In what might be the scariest reality check for fans of clean sport could ever have, former Tour de France cycling champion and triathlete Lance Armstrong says that he wasn’t lying when he used to say he’d never failed a drug test. During an interview with Bill Maher on the Club Random Podcast, Armstrong explained exactly how he managed to make huge performance gains while never worrying about testing positive.
“What I always said … one of the lines was ‘I’ve been tested 500 times and I’ve never failed a drug test,'” Armstrong told Maher during the podcast released earlier this week. “That’s not a lie. That is the truth. There was no way around the test. When I pissed in the cup, and they tested the piss in the cup, it passed. The reality, and the truth of all this, is that some of these substances, primarily the one that is the most beneficial, had a four-hour half life … with EPO (erythropoietin), which the rocket fuel that changed not just our sport, but every endurance sport, you have a four-hour half life. It leaves the body very quickly. With a four-hour half life, you just do the math.”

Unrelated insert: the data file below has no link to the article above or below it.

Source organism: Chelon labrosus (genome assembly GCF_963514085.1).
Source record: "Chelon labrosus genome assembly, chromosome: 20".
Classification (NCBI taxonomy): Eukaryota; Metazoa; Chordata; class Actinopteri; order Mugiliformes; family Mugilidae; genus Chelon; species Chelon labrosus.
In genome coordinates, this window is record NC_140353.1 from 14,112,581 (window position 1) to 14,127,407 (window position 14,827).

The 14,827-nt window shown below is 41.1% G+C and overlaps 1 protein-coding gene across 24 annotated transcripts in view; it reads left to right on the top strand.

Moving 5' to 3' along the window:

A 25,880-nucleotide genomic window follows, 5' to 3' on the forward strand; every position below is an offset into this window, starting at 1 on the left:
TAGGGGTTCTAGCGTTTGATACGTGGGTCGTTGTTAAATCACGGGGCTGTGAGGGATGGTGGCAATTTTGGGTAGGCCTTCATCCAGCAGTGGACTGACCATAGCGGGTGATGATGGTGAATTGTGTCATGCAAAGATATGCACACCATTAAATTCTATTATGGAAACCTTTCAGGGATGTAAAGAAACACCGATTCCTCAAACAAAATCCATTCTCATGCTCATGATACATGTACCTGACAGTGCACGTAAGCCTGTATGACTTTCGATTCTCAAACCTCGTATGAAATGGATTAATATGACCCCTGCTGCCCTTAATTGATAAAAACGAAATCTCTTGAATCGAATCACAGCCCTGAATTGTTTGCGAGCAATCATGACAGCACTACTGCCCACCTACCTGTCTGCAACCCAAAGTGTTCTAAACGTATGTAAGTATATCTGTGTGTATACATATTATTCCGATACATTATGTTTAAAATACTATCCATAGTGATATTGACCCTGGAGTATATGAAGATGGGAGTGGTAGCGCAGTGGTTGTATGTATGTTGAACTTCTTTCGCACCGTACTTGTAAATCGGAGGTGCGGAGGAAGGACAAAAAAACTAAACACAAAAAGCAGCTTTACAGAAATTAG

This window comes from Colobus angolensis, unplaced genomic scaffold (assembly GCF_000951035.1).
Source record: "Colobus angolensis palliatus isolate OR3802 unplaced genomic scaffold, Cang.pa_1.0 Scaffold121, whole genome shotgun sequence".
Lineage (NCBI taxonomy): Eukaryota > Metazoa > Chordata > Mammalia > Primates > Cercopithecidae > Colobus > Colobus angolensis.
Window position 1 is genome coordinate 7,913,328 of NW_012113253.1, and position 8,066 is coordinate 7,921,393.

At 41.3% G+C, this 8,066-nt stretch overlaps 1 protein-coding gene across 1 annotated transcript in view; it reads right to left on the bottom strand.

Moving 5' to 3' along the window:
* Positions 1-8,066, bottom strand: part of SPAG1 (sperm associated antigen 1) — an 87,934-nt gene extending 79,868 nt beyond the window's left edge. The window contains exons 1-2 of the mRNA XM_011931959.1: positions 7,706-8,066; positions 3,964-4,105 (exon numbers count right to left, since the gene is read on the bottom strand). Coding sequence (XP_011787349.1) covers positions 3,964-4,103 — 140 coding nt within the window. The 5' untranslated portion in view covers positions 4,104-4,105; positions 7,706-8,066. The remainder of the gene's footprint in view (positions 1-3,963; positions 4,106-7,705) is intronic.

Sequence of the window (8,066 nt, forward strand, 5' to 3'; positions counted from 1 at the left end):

Armstrong also explained how he remains confident that using EPO wasn’t putting his health at risk, either.
“The truth is you had a drug that was undetectable, that was wildly beneficial … to performance and recovery – both are important – but primarily to performance,” Armstrong continued. “When it’s time to race, 10 per cent. And, as we were led to believe, which I don’t disagree with, when taken under the care of a doctor, was safe.”
Erythropoietin is a hormone produced by your kidneys to maintain a healthy amount of red blood cells. It is often used to treat advanced kidney disease and with some bone marrow disorders, but has been a popular performance enhancing drug used by athletes because it increases oxygen carrying capacity.
Before Armstrong became the world’s top cyclist, he had competed as a triathlete. He returned to the sport in 2012, making a short-lived run at the Ironman World Championship. He was barred from competing at Ironman France that year after the US Anti-Doping Agency (USADA) formally charged him.